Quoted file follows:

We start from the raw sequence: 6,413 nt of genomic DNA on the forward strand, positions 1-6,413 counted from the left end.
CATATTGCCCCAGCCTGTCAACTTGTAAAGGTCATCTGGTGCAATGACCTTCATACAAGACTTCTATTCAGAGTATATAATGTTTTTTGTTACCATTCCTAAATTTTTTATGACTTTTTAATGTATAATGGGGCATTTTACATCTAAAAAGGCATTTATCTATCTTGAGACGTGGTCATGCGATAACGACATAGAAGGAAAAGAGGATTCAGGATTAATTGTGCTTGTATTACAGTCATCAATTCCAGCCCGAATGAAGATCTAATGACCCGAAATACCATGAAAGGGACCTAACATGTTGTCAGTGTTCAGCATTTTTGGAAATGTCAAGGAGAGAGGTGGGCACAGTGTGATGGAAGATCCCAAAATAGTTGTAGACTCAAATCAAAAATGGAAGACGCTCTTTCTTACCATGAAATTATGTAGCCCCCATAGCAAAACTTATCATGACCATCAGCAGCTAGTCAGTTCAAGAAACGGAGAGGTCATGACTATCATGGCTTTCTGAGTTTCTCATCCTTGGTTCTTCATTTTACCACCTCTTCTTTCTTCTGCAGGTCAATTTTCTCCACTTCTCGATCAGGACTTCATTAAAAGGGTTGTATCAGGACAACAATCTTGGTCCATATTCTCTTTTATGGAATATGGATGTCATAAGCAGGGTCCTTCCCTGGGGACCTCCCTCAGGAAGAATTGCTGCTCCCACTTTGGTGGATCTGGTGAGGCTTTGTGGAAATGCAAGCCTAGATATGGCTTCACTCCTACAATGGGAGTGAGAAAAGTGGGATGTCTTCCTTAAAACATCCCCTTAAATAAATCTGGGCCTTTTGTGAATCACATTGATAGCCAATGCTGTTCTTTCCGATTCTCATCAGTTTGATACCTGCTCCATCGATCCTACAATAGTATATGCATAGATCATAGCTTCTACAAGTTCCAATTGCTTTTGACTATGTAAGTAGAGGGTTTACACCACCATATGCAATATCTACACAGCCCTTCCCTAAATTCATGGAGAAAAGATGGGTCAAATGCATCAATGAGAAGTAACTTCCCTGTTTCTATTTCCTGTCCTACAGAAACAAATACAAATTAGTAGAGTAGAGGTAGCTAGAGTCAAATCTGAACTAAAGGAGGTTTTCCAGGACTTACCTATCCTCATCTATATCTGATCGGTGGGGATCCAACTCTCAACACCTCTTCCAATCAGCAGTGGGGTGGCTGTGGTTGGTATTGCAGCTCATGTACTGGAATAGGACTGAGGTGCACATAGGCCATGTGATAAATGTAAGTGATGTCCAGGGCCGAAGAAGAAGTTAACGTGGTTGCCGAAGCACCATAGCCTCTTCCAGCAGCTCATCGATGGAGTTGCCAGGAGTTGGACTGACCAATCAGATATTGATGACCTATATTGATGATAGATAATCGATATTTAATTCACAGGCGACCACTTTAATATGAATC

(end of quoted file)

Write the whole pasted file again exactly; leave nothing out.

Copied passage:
We start from the raw sequence: 6,413 nt of genomic DNA on the forward strand, positions 1-6,413 counted from the left end.
CATATTGCCCCAGCCTGTCAACTTGTAAAGGTCATCTGGTGCAATGACCTTCATACAAGACTTCTATTCAGAGTATATAATGTTTTTTGTTACCATTCCTAAATTTTTTATGACTTTTTAATGTATAATGGGGCATTTTACATCTAAAAAGGCATTTATCTATCTTGAGACGTGGTCATGCGATAACGACATAGAAGGAAAAGAGGATTCAGGATTAATTGTGCTTGTATTACAGTCATCAATTCCAGCCCGAATGAAGATCTAATGACCCGAAATACCATGAAAGGGACCTAACATGTTGTCAGTGTTCAGCATTTTTGGAAATGTCAAGGAGAGAGGTGGGCACAGTGTGATGGAAGATCCCAAAATAGTTGTAGACTCAAATCAAAAATGGAAGACGCTCTTTCTTACCATGAAATTATGTAGCCCCCATAGCAAAACTTATCATGACCATCAGCAGCTAGTCAGTTCAAGAAACGGAGAGGTCATGACTATCATGGCTTTCTGAGTTTCTCATCCTTGGTTCTTCATTTTACCACCTCTTCTTTCTTCTGCAGGTCAATTTTCTCCACTTCTCGATCAGGACTTCATTAAAAGGGTTGTATCAGGACAACAATCTTGGTCCATATTCTCTTTTATGGAATATGGATGTCATAAGCAGGGTCCTTCCCTGGGGACCTCCCTCAGGAAGAATTGCTGCTCCCACTTTGGTGGATCTGGTGAGGCTTTGTGGAAATGCAAGCCTAGATATGGCTTCACTCCTACAATGGGAGTGAGAAAAGTGGGATGTCTTCCTTAAAACATCCCCTTAAATAAATCTGGGCCTTTTGTGAATCACATTGATAGCCAATGCTGTTCTTTCCGATTCTCATCAGTTTGATACCTGCTCCATCGATCCTACAATAGTATATGCATAGATCATAGCTTCTACAAGTTCCAATTGCTTTTGACTATGTAAGTAGAGGGTTTACACCACCATATGCAATATCTACACAGCCCTTCCCTAAATTCATGGAGAAAAGATGGGTCAAATGCATCAATGAGAAGTAACTTCCCTGTTTCTATTTCCTGTCCTACAGAAACAAATACAAATTAGTAGAGTAGAGGTAGCTAGAGTCAAATCTGAACTAAAGGAGGTTTTCCAGGACTTACCTATCCTCATCTATATCTGATCGGTGGGGATCCAACTCTCAACACCTCTTCCAATCAGCAGTGGGGTGGCTGTGGTTGGTATTGCAGCTCATGTACTGGAATAGGACTGAGGTGCACATAGGCCATGTGATAAATGTAAGTGATGTCCAGGGCCGAAGAAGAAGTTAACGTGGTTGCCGAAGCACCATAGCCTCTTCCAGCAGCTCATCGATGGAGTTGCCAGGAGTTGGACTGACCAATCAGATATTGATGACCTATATTGATGATAGATAATCGATATTTAATTCACAGGCGACCACTTTAATATGAATC